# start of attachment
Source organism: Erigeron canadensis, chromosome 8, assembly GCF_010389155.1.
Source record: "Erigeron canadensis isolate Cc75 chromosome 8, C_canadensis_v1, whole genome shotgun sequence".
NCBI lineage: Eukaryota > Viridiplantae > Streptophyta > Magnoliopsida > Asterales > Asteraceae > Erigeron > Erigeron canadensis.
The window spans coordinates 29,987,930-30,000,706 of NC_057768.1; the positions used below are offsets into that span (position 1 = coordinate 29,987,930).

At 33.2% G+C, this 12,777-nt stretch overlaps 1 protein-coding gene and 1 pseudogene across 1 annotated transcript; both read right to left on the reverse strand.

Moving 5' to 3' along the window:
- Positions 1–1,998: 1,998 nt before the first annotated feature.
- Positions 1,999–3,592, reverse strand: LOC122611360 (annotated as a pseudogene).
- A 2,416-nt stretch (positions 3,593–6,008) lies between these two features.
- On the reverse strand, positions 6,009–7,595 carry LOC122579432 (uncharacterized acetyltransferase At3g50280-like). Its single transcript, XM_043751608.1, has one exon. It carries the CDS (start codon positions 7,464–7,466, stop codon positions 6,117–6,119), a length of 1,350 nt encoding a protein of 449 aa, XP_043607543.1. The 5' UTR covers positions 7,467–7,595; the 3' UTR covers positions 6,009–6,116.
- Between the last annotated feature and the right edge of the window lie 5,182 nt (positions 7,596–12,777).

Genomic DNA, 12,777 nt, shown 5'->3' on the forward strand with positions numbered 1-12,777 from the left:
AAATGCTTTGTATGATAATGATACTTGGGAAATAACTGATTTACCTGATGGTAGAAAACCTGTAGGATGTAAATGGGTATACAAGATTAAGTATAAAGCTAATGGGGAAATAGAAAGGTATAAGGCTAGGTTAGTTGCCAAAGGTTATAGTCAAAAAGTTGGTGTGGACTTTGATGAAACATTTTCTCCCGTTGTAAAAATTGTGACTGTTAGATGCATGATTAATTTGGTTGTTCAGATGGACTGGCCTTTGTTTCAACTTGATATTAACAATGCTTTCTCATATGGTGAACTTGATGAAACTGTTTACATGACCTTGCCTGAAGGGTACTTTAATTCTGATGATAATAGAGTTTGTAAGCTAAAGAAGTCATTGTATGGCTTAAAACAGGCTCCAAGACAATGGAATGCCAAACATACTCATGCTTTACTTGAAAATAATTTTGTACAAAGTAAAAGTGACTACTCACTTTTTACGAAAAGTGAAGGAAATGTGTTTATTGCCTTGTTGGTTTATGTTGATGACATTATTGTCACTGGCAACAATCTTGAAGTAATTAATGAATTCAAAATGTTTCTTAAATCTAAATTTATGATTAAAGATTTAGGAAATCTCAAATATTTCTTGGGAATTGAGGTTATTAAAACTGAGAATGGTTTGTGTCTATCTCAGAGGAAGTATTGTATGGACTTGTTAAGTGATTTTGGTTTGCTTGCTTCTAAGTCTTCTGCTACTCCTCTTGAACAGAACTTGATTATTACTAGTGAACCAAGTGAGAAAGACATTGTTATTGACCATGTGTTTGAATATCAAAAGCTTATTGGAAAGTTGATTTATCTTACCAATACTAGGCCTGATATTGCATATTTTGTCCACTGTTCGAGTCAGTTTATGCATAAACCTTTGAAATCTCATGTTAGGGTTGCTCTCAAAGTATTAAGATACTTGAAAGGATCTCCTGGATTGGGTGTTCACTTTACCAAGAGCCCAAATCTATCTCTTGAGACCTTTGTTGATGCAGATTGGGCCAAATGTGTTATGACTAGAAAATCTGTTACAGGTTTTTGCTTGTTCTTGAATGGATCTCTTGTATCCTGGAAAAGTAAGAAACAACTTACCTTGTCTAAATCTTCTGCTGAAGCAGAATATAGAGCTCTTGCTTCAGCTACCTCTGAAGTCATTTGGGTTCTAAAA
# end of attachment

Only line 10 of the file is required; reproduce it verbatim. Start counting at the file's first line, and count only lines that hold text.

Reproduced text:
- On the reverse strand, positions 6,009–7,595 carry LOC122579432 (uncharacterized acetyltransferase At3g50280-like). Its single transcript, XM_043751608.1, has one exon. It carries the CDS (start codon positions 7,464–7,466, stop codon positions 6,117–6,119), a length of 1,350 nt encoding a protein of 449 aa, XP_043607543.1. The 5' UTR covers positions 7,467–7,595; the 3' UTR covers positions 6,009–6,116.